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Diary of a Mad Law Professor | The Nation

Diary of a Mad Law Professor

Patricia Williams

The digital environs of Facebook and MySpace are ruled by assortive
principles and the misplaced faith that an actuarial table is any kind
of community--beloved, political or otherwise.

In a New York courtroom, a jury must decide whether a hip-hop-loving young white man who beat a young black man with a baseball bat is guilty of assault or a hate crime.

The prosecution of an 8-year-old in New York for wrongful homicide in a school bus accident invokes the "wild child" hysteria of the Central Park jogger case.

Why is it that We the People are so obsessed with whether singing our national anthem in Spanish is an affront to our union?

Bush's goofily unmoored positioning of himself as "the decider" duncifies us all.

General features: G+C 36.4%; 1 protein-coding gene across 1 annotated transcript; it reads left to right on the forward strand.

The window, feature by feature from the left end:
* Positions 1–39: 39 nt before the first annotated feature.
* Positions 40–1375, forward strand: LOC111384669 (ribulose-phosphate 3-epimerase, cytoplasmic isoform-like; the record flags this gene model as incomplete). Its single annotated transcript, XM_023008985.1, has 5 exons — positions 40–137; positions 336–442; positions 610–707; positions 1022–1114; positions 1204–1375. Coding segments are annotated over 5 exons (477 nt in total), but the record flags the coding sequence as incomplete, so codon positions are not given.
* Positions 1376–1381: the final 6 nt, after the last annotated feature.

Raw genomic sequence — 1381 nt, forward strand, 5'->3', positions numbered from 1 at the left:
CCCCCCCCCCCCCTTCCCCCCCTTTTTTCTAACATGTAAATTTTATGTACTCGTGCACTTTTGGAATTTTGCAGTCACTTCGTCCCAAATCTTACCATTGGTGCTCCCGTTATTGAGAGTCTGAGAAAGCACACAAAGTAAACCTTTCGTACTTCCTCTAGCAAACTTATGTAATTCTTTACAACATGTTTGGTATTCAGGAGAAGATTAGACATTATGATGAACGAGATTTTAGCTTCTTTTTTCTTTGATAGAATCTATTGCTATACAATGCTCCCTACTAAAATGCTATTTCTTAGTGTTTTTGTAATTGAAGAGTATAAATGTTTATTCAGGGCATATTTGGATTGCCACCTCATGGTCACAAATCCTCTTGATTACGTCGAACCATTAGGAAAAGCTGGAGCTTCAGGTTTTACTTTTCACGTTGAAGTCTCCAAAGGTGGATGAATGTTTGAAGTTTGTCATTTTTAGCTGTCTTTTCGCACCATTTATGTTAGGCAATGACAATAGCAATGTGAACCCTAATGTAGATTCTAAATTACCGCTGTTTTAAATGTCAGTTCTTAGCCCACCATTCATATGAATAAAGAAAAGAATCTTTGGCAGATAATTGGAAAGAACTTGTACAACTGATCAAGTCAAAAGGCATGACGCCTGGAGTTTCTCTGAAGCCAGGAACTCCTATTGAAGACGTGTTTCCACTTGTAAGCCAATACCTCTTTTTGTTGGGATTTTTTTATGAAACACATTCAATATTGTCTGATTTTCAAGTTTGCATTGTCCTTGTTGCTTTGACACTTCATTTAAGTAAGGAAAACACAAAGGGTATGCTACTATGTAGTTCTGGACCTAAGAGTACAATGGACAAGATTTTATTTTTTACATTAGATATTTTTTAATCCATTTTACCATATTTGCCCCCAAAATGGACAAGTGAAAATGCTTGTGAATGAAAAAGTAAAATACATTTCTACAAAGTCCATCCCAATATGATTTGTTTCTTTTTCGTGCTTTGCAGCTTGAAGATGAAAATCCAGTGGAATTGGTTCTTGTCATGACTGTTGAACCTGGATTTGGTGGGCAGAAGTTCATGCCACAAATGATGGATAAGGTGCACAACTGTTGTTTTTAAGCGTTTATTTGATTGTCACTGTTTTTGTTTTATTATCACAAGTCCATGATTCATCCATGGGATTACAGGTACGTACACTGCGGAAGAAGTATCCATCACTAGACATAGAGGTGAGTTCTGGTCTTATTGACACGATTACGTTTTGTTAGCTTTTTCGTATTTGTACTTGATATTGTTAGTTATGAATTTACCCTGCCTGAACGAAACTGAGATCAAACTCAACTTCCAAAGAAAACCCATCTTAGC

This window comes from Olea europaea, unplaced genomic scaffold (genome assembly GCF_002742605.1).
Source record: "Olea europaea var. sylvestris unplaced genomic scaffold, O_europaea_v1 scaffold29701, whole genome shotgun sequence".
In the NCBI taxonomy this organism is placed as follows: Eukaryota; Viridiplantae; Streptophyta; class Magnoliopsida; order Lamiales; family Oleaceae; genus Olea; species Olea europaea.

Martians visiting planet Earth are mystified by the racist ruckus over
Representative Cynthia McKinney's hair.

The real world is becoming more like a computer game every day. I worry that the computer itself is breeding little cyberhumans who will wander among us, sucking the humanity out of our ears.

OK, kids: With conservatives on the hunt for dangerous left-wing academics, take this SAT (Save America from Treachery) test. See if you can tell the difference between a terrorist and a truth-teller. First prize: A three-day getaway in Baghdad. Fail and go to jail.

Author

Patricia J. Williams
Patricia J. Williams, a professor of law at Columbia University, was born in...

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